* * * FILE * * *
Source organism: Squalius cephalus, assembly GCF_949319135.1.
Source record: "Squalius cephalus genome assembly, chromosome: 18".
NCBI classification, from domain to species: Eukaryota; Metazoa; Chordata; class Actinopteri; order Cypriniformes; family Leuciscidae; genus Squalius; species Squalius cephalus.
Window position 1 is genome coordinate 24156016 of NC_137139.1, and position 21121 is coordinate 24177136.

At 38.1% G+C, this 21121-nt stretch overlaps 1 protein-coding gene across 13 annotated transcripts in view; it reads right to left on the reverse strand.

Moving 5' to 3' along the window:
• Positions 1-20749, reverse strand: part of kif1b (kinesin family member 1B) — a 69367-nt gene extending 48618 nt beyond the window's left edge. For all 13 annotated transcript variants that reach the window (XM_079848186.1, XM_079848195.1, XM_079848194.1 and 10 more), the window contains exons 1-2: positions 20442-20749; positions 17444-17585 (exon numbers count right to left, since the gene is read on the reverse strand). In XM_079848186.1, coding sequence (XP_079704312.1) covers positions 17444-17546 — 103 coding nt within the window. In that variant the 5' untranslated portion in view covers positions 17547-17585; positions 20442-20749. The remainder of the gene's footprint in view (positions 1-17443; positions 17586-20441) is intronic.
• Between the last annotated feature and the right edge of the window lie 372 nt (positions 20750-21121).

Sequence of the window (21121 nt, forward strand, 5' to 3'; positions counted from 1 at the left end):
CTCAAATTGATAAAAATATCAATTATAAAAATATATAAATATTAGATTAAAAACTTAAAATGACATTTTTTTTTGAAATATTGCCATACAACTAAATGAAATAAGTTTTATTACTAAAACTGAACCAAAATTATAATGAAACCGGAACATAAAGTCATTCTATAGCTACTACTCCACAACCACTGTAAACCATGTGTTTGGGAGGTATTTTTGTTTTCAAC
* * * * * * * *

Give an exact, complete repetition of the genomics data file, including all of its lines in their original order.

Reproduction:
Source organism: Squalius cephalus, assembly GCF_949319135.1.
Source record: "Squalius cephalus genome assembly, chromosome: 18".
NCBI classification, from domain to species: Eukaryota; Metazoa; Chordata; class Actinopteri; order Cypriniformes; family Leuciscidae; genus Squalius; species Squalius cephalus.
Window position 1 is genome coordinate 24156016 of NC_137139.1, and position 21121 is coordinate 24177136.

At 38.1% G+C, this 21121-nt stretch overlaps 1 protein-coding gene across 13 annotated transcripts in view; it reads right to left on the reverse strand.

Moving 5' to 3' along the window:
• Positions 1-20749, reverse strand: part of kif1b (kinesin family member 1B) — a 69367-nt gene extending 48618 nt beyond the window's left edge. For all 13 annotated transcript variants that reach the window (XM_079848186.1, XM_079848195.1, XM_079848194.1 and 10 more), the window contains exons 1-2: positions 20442-20749; positions 17444-17585 (exon numbers count right to left, since the gene is read on the reverse strand). In XM_079848186.1, coding sequence (XP_079704312.1) covers positions 17444-17546 — 103 coding nt within the window. In that variant the 5' untranslated portion in view covers positions 17547-17585; positions 20442-20749. The remainder of the gene's footprint in view (positions 1-17443; positions 17586-20441) is intronic.
• Between the last annotated feature and the right edge of the window lie 372 nt (positions 20750-21121).

Sequence of the window (21121 nt, forward strand, 5' to 3'; positions counted from 1 at the left end):
CTCAAATTGATAAAAATATCAATTATAAAAATATATAAATATTAGATTAAAAACTTAAAATGACATTTTTTTTTGAAATATTGCCATACAACTAAATGAAATAAGTTTTATTACTAAAACTGAACCAAAATTATAATGAAACCGGAACATAAAGTCATTCTATAGCTACTACTCCACAACCACTGTAAACCATGTGTTTGGGAGGTATTTTTGTTTTCAAC